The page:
CNOOC Uganda will not pre-empt the sale of Tullow Oil’s stake in Lake Albert to Total.
Tullow announced the Chinese company’s decision, saying that this paved the way for an agreement on tax.
Total and Tullow announced a deal had been struck on April 23. The French company was to pay $575 million for Tullow’s 33.33% stakes in Blocks 1, 1A, 2 and 3A and the East African Crude Oil Pipeline (EACOP). Tullow is the operator of Block 2.
CNOOC had pre-emption rights for a 50% stake of Tullow’s sale. The Chinese company’s decision not to become involved allows the deal to go ahead as set out, with no changes to the transaction or timeline, Tullow said.
The deal should be completed in the second half of the year.
Tullow set out plans earlier this year to sell off $1 billion worth of assets. The Uganda agreement would represent a major step in this plan, although it is something of a climbdown. In January 2017, Tullow agreed to sell a 21.57% stake in Uganda to its partners for $900mn, which would have left it with 11.76%.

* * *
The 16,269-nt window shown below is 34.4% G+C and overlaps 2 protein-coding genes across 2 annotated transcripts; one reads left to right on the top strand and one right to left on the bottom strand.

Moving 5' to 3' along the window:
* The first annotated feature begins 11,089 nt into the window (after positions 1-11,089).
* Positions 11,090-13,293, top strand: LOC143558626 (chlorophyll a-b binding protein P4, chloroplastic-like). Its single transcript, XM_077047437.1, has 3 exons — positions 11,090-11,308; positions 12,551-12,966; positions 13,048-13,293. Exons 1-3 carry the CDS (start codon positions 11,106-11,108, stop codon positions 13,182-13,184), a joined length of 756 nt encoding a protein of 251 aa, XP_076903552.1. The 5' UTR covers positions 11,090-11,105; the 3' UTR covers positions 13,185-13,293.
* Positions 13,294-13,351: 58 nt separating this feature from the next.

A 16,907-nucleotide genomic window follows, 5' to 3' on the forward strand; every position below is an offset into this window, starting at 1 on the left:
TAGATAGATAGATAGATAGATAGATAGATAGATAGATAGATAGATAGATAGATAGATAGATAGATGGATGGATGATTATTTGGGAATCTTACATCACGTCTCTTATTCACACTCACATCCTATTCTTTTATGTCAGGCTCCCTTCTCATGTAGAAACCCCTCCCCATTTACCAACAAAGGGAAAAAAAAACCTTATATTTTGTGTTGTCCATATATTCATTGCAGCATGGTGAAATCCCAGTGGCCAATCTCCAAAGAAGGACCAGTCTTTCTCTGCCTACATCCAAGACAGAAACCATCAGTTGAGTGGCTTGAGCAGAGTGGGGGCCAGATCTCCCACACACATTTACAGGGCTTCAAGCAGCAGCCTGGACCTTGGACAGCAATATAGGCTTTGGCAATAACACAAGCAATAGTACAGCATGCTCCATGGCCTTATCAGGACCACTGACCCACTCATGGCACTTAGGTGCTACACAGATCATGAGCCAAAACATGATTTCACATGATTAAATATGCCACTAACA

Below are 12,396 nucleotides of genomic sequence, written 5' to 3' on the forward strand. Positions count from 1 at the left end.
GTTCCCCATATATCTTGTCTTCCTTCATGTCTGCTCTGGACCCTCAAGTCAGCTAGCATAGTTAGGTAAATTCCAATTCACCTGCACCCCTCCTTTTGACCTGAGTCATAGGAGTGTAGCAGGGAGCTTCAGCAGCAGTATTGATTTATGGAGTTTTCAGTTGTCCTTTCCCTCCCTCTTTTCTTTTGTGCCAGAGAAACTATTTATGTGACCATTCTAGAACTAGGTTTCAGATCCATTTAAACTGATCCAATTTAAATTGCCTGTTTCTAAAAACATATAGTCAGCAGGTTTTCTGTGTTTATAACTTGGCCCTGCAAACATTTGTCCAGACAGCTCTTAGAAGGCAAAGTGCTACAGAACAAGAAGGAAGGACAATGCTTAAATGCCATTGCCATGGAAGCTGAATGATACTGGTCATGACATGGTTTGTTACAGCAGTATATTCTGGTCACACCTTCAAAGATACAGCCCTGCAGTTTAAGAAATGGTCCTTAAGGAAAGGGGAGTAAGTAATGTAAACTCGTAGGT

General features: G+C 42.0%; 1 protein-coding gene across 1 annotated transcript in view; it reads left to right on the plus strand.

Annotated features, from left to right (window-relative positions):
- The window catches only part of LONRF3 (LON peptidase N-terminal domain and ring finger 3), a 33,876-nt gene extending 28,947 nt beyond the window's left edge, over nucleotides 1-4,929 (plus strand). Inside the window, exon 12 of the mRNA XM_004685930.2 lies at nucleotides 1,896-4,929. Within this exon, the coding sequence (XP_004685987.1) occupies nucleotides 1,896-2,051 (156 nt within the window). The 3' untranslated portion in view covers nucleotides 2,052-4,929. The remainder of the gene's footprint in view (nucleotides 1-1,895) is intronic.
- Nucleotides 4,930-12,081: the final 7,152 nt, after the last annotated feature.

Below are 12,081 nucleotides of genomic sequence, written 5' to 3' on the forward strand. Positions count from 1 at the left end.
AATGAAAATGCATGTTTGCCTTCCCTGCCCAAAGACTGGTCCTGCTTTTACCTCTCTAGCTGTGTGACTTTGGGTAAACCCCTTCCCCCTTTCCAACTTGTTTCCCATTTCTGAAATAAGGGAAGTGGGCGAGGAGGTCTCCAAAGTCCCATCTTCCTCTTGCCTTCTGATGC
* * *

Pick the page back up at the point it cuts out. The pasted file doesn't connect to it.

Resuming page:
There are a number of conditions still to be completed on the Total-Tullow agreement and there can be no certainty that this deal will succeed where the previous one failed. Tullow cited the need for a binding tax agreement with the Ugandan government and the Uganda Revenue Authority (URA).
One potential problem may be Jackson Wabyona who has filed a case in Uganda attempting to put the Tullow sale on hold.
Wabyona, who filed a similar case in 2017, has accused Tullow of attempting to exit Uganda without paying the full amount of taxes due.
The Monitor newspaper reported earlier this week that, following Wabyona’s challenge, the Commercial Court had summoned a number of law companies – Curtis, Mallet-Prevost, Colt & Mosle; Freshfields Bruckhaus Deringer and Three Crown Services – in addition to Tullow and the local tax authorities.